Mickey lernt Arabic: Episode 11 – Byzantine Ruins

On a sunny Friday morning, I traveled with some friends from Ali Baba (my Arabic school) to the north of Jordan to visit Um Qais and Ajloun, two of the must-see destinations in Jordan. I’d actually been to both before, but it had been nine years prior, and, you know, a lot can change in nine years! I also was excited to film an episode of the Lernen to Talk Show inside an old ruin. My dear friend Brenton was kind enough to appear on the show as a guest, and our conversation makes for one of my favorite episodes in Lernen to Talk Show history. There’s something just so delightfully ridiculous about two Americans trying to explain the ancient environment that surrounds them in crummy Arabic. Brenton’s Arabic is much better than mine at this point, and as far as I could tell at the time, he was speaking fluently. Looking back now, I can tell we both still had a long way to go.

Enjoy! And thank you to Scott for filming!

It would probably take me longer to write a commentary on every mistake I made in this episode than it took the Byzantines to build the city we were in, so I’ll just share some thoughts on a few of my favorite gaffs and glories:

0:42 – Brenton used the word نفس (nufs), which means “same”, when saying that we attend the same school. I immediately repeat the word incorrectly back to him, saying a word that to my ears sounds similar, but to Arabic ears probably sounds not at all similar, “نصف” (nusf), which means “half”. The word نصف flies around a lot in Arabic, because it’s how you would say 50 cents (half a dinar), or half an hour, etc. Even after Brenton corrected me, I still said the same wrong word, but my attempt at sign language for “half” shows I knew what he meant.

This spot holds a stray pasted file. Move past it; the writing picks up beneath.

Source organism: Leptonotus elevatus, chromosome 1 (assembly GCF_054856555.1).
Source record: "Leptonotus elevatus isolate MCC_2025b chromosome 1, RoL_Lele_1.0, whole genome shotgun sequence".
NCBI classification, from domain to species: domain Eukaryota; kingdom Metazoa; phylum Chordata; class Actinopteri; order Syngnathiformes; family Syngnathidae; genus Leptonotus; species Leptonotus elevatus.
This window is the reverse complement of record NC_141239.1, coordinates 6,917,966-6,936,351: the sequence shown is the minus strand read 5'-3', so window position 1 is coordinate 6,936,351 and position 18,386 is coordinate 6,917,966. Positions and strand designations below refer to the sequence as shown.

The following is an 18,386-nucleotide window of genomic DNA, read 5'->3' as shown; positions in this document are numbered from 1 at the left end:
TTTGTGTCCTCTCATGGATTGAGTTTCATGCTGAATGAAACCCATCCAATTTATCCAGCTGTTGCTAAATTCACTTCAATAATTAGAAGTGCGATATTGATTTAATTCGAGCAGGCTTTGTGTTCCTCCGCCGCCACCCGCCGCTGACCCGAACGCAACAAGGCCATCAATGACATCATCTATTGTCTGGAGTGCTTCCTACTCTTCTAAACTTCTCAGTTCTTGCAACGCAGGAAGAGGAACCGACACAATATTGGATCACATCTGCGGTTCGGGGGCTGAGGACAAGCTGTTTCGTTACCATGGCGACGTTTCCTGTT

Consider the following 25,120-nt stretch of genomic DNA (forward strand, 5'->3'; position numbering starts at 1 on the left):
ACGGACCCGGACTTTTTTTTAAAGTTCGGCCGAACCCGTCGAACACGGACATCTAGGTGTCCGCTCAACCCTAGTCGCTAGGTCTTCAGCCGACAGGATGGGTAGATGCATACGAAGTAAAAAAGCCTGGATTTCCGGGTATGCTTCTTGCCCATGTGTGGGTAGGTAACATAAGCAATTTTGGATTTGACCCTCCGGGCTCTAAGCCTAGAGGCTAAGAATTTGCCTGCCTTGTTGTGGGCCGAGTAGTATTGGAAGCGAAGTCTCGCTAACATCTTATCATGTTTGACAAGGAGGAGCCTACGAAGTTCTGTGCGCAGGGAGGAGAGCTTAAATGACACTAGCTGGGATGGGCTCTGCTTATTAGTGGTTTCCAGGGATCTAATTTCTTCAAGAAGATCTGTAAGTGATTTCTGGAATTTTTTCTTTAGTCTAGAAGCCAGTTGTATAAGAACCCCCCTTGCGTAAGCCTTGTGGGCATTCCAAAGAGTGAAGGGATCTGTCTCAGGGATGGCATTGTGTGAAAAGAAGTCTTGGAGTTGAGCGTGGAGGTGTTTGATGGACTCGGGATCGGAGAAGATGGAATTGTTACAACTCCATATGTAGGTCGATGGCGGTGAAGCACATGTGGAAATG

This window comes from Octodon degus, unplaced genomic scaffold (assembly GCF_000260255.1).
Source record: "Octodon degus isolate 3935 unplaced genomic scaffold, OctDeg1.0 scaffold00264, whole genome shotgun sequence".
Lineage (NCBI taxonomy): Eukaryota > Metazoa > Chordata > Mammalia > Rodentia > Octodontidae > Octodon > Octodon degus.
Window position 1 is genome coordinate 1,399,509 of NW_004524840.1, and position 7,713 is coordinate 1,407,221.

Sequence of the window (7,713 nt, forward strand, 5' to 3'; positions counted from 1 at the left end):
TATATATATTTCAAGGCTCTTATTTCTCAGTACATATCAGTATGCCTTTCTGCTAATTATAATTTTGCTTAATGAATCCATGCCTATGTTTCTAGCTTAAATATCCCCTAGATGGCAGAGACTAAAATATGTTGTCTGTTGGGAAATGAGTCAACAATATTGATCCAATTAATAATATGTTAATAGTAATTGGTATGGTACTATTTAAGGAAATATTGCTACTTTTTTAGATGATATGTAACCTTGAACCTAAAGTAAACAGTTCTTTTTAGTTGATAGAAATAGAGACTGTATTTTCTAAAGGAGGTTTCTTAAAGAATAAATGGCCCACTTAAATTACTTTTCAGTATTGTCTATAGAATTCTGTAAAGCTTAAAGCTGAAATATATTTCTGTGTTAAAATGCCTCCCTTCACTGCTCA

1:17 – “jemeel juddan” is something you hear a lot in Arabic, meaning “very beautiful”. It’s one of those things people seem to learn pretty early on.

1:24 – Here’s another case of me automatically swapping consonants. Brenton clearly says what in English would be written as “munather” and I parrot back to him “munareth”. I’m pretty sure there’s a name for this kind of error…

1:32 – Here’s a good sentence! نحن شهدنا المنظر – That means, “We saw the view”.

1:50 – I had been trying to think of the word “building”, and I knew I wasn’t looking for the word “bait”, which means “house”, so as soon as Brenton said a different word, “menzel”, I figured that must mean “building”. Little did I know, that’s just another word for “house”.

2:08 – Here I’m trying to show off my ability to make words plural, which is really complicated in Arabic, and which I am failing miserably at. In Arabic, a noun has a singular form, a dual form, and a plural form. The catch is, the plural form is only used for quantities greater than two and less than eleven. If you’re talking about eleven or more of something, then the word you use goes back to the singular form. I was trying to say “a thousand years”, but what I said is more like “a thousand yearses” or “a thousand year”.

2:35 – “nizeltu” – I was trying to use the word for “visit”, which sounds more like “zara”. Mixed ’em up.

3:05 – I translated “time” as “waqt”, which is means “time” as in “the concept of time”, or “transitory time” – What I meant was “occasion”. The correct word for that is “mara”.

3:14 – Nailed this sentence!

4:37 – “Akbar” is a word that I thought meant “great”, and I wanted to say “Um Qais is great!” But I’m pretty sure that word isn’t usually used that way… I wonder how it comes across here.

4:49 – Basically I was trying to say that not many people know about Um Qais, especially in comparison to the pyramids of Egypt.

4:52 – This is one of my favorite moments in Lernen to Talk Show history. Someday I hope to be able to unpack the irony of this statement.

5:03 – I could not believe I said this correctly.

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